Learning Objectives

• To define basic concepts relating to highway
capacity analysis
• To apply capacity and LOS analysis for
freeways
(Chapter 7.1 ~ 7.3; HCM Ch23)
Dr. Rakesh Kumar, Assistant Professor, SVNIT

Transportation Facilities
• Uninterrupted-flow facilities
– no fixed elements external to the traffic stream
to interrupt flow
– Freeways, multilane hwy, two-lane hwy

• Interrupted-flow facilities
– have controlled and uncontrolled access points
that can interrupt flow
– (un) signalized intersections, urban streets

• Performance?

Capacity Analysis
• Procedures for estimating the trafficcarrying ability of segments or points of
a facility over a range of defined
operational conditions
• Purposes
– Assessing facility performance
– Planning and designing improved facilities

Capacity
maximum hourly rate at which persons or
vehicles reasonably can be expected to traverse a
point or a uniform section of a lane or roadway
during a given time period under prevailing
roadway, traffic, and control conditions
(HCM 2000)

Capacity
• “maximum hourly rate at which persons or
vehicles reasonably can be expected to
traverse a point or a uniform section of a lane
or roadway during a given time period under
prevailing roadway, traffic, and control
conditions” (HCM 2000)
• Base conditions



good weather
good pavement conditions
users familiar with the facility
no impediments to traffic flow

Level of Service (LOS)
• A qualitative measure describing
operational conditions in a traffic stream
and their perception by Users/motorists
• Range – A (best) through F (worst)
• Determined by measure of effectiveness
(MOE) such as speed and travel time,
freedom to maneuver, traffic interruptions,
and comfort and convenience

Level of Service (freeways)

LOS A

LOS B

LOS C

LOS D

LOS E

LOS F

Service Flow Rates
• Maximum flow rate attainable at
each level of service (except for LOS
F) for a given facility
• Define the flow boundaries between
levels of service
• Hourly service flow rate is defined as
four times the peak 15-min volume

Capacity Analysis for
Freeways
• Only for “basic freeway segments”
– Where there are no interruptions to the
flow of traffic
– Outside the area of influence of freeway
weaving areas and freeway ramp
junctions

Capacity Analysis for
Freeways
• Base (ideal) conditions







Minimum lane widths of 12 ft
Minimum right-shoulder lateral clearance of 6 ft
Minimum median lateral clearance of 2 ft
100% passenger cars
Five or more lanes for one direction
Interchange spacing at 2 mi or greater
Level terrain (grades no greater than 2%)
Drivers primarily regulars

LOS for Freeways
• Defined by density (k)
– A: k≤ 11 (Smin =480 ft), free flow
– B: k≤ 18 (Smin =290 ft), reasonably free flow
– C: k≤ 26 (Smin =200 ft), nearly free flow speed;
maneuvers limited; reduced comfort
– D: k≤ 35 (Smin =150 ft), reduced speeds; limited
freedom to maneuver; potential for queuing
– E: k≤ 45 (Smin =120 ft), at capacity; unstable flow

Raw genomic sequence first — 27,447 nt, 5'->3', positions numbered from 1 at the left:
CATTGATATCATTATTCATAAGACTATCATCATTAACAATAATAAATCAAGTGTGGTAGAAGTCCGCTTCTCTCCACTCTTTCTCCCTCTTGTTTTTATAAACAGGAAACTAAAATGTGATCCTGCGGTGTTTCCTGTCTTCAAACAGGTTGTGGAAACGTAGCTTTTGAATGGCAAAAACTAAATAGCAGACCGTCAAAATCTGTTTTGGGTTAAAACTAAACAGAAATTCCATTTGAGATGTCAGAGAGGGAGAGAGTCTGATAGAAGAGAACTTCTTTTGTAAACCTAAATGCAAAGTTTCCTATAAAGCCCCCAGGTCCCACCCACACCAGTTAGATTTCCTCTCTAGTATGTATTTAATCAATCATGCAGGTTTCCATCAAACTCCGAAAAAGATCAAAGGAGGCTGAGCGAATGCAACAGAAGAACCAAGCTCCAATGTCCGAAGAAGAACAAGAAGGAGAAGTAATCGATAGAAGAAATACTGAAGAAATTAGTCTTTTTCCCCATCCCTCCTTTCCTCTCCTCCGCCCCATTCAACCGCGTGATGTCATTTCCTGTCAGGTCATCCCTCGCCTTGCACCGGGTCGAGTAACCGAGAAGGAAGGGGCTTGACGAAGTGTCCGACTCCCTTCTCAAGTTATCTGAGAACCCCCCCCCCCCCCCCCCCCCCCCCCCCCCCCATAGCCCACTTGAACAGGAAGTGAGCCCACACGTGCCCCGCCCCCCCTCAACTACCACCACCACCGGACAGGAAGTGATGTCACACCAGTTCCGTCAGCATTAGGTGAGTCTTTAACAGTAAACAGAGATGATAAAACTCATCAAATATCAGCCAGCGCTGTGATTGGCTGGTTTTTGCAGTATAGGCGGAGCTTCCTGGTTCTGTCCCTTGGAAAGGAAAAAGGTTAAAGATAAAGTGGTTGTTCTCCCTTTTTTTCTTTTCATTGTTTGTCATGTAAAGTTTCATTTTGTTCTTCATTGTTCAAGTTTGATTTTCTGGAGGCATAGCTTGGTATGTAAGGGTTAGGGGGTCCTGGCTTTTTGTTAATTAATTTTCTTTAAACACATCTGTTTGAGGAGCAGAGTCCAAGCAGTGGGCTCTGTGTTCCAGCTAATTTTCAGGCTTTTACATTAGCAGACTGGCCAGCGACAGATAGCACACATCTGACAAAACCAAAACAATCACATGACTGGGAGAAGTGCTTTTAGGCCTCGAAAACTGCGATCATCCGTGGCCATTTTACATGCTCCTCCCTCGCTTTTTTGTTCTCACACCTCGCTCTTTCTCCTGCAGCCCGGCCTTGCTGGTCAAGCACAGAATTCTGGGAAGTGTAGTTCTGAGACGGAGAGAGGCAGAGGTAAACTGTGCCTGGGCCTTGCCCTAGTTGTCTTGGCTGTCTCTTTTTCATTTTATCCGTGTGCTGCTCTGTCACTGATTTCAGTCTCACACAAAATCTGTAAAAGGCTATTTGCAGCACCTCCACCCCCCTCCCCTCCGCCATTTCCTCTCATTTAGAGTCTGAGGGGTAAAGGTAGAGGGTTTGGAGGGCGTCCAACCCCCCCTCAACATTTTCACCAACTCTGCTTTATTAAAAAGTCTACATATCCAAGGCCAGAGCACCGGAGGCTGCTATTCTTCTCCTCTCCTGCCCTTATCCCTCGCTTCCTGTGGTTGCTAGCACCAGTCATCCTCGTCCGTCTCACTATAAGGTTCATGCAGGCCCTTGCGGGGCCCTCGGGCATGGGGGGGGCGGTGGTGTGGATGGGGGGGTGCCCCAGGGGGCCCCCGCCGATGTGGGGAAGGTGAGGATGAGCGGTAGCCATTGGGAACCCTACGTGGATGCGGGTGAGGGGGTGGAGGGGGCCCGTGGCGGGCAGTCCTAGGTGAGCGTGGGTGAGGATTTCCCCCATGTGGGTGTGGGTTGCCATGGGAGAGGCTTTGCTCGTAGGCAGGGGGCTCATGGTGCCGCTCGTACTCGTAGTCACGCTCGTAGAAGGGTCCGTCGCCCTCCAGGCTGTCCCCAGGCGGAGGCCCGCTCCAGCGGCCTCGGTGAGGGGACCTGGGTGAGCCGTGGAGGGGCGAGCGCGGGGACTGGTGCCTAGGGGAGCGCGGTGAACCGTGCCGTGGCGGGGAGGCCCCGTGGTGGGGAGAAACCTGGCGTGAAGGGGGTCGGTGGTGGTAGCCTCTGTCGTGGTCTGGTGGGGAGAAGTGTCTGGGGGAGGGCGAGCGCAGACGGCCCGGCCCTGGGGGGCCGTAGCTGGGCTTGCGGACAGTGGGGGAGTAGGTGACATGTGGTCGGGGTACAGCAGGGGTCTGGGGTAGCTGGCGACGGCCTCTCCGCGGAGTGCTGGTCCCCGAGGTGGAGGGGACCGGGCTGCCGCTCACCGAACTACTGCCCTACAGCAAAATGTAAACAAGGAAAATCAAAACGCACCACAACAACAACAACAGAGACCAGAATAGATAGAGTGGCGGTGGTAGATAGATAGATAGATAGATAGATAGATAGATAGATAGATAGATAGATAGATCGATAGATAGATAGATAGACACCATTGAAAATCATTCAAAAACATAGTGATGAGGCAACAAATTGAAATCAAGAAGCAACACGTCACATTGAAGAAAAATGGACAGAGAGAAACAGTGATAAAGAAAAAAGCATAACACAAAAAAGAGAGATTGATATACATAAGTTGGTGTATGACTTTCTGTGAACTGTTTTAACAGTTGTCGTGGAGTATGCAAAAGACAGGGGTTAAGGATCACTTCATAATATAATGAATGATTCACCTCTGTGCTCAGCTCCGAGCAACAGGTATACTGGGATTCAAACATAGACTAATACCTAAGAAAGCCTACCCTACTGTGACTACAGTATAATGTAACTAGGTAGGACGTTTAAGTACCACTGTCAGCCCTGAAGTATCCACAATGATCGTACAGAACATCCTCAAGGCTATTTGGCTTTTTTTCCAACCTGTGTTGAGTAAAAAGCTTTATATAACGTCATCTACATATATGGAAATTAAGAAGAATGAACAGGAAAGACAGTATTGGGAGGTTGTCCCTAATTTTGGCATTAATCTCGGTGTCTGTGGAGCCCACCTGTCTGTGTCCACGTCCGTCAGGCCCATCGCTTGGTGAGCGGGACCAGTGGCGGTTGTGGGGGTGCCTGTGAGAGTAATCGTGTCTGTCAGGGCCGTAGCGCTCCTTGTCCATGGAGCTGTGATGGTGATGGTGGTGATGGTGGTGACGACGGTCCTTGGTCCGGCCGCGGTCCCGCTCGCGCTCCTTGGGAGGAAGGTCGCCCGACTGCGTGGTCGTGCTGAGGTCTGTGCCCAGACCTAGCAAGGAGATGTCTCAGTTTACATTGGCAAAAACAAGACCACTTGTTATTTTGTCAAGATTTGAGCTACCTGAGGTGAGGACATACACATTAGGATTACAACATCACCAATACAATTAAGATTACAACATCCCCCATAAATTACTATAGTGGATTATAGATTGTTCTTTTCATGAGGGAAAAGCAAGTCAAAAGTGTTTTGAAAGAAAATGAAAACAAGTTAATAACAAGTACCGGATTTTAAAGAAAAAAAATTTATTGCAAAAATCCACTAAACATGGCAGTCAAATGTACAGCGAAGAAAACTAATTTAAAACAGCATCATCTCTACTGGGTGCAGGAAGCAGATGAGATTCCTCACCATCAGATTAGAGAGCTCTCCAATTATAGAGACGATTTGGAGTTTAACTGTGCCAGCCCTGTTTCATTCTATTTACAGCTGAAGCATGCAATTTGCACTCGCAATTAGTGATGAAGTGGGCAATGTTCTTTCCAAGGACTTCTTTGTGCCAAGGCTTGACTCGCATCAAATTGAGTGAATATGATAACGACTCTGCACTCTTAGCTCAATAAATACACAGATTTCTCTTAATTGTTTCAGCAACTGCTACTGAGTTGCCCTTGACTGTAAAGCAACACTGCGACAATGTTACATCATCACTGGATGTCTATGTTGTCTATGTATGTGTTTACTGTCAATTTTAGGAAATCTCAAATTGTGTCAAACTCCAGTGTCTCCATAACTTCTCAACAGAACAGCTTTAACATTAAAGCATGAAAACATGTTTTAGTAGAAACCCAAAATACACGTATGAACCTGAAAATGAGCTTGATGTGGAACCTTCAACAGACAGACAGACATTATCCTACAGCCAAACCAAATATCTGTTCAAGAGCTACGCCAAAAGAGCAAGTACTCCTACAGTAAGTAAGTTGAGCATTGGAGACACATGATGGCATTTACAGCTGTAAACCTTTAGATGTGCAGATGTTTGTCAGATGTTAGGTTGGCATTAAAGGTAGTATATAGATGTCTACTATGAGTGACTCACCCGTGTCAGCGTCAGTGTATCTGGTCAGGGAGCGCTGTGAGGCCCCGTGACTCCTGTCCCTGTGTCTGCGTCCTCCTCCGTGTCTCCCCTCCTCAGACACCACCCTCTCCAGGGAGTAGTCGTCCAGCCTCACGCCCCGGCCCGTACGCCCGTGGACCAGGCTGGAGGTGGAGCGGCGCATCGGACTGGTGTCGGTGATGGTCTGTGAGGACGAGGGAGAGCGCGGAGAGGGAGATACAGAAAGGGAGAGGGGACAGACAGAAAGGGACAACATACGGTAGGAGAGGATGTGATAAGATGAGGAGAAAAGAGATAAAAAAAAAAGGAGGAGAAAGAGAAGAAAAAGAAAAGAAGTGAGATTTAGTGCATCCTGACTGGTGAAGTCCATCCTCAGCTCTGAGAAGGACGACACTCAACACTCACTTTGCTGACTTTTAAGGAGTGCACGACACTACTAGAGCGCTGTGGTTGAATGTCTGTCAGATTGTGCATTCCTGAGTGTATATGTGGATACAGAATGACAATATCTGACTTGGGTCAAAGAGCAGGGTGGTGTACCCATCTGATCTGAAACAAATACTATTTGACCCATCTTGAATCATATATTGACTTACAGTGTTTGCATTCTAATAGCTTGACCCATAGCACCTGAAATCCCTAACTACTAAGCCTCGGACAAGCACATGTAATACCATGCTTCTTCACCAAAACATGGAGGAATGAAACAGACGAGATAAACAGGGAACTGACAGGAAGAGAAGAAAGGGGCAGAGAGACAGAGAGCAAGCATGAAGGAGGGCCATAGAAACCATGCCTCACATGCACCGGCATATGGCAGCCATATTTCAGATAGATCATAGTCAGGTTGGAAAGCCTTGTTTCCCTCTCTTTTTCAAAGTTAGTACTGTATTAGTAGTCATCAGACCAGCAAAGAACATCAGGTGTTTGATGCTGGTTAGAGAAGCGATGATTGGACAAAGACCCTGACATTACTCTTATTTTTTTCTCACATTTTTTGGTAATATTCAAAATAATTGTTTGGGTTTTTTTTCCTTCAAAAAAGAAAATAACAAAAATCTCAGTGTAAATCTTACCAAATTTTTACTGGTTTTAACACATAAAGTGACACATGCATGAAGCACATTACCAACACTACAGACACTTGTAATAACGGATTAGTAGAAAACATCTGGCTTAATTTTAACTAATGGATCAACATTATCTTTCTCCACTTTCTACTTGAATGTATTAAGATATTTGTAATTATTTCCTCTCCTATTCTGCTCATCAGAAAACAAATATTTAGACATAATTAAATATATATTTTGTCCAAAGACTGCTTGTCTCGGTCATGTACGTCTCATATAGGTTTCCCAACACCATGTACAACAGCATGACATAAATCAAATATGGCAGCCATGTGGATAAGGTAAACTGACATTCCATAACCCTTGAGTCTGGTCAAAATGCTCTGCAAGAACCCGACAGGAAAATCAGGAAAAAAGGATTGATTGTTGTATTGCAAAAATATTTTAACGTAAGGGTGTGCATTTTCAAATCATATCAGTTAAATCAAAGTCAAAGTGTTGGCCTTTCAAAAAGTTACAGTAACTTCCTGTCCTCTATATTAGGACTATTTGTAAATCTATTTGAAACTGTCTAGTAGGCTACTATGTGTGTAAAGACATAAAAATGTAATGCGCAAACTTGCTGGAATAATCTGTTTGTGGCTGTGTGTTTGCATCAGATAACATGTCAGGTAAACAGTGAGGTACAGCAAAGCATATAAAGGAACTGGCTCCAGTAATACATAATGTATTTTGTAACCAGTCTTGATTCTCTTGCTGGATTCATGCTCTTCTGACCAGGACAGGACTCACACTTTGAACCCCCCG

– F: extensive queuing behind breakdown pts

LOS Criteria

Volume-to-capacity
ratio

Table 7-1, p.229

Speed-flow Curves and LOS for
Basic Freeway Segments

K = q/v

Capacity

Fig 7-3, p.230

Freeway Capacity Analysis
• Determine flow rate
• Determine free flow speed
• Determine level of service

Determining Flow Rate
• Adjusting hourly volumes or estimates, typically
reported in veh/h, to arrive at an equivalent
passenger-car flow rate in passenger cars per hour
(pc/h)

Determining Flow Rate
• Peak Hour Factor (PHF)
– Accounting for variation in traffic flow
within an hour
– On freeways, typically ranging from 0.80
(rural/off-peak) to 0.95 (urban)
– If possible, field data should be used

Determining Flow Rate
• Heavy Vehicle Adjustment Factor
– Accounting for the presence of heavy
vehicles (trucks, buses, RVs)

Passenger-Car Equivalents

• Values of ET and ER selected for one of
the following conditions:
– Extended freeway segments
– Specific grades
– Downgrades

Passenger-Car Equivalents
Extended freeway segments
no one grade of 3% or greater is longer than
0.25 mi or no one grade of less than 3% is
longer than 0.5 mi

Level: includes short grades of no more than 2%, HV operate at the
same speed as PC
Rolling: HV substantially slower than PC but do not operate at crawl
speeds for significant length of time
Mountainous: HV operate at crawl speeds for significant length of time

Passenger-Car Equivalents
Specific Grades
grade of more than 0.5 mi for grades less than
3% or grade of more than 0.25 mi for grades of
3% or more

Table 7-3, p.232

Passenger-Car Equivalents
Specific Grades

Table 7-4, p.233

Passenger-Car Equivalents
Downgrades
when trucks must often use low gears to avoid
gaining too much speed and running out of
control

Table 7-5, p.233

Determining Flow Rate
• Driver Population Factor
– Accounting for the presence of unfamiliar
users
– Range from 0.85 to 1.00
– Use 1.00 unless evidence suggests
otherwise

Freeway Capacity Analysis
• Determine flow rate
• Determine free flow speed
• Determine level of service

Determining FFS
• FFS: mean speed of passenger cars
measured during low to moderate flows
• Two methods:
– Field measurement
• Weekday off-peak hours
• No adjustment needed

– Estimated based on physical characteristics of
the freeway segment

Estimating FFS

Estimating FFS
• Adjustment for lane width

Estimating FFS
• Adjustment for lateral clearance

Estimating FFS
• Adjustment for number of lanes

Estimating FFS
• Adjustment for interchange density

Freeway Capacity Analysis
• Determine flow rate
• Determine free flow speed
• Determine level of service

Determining LOS
• Based on the equivalent passenger-car
flow rate (Vp) and adjusted free-flow speed
(S)
• Step 1

Determining LOS
• Step 2

Determining LOS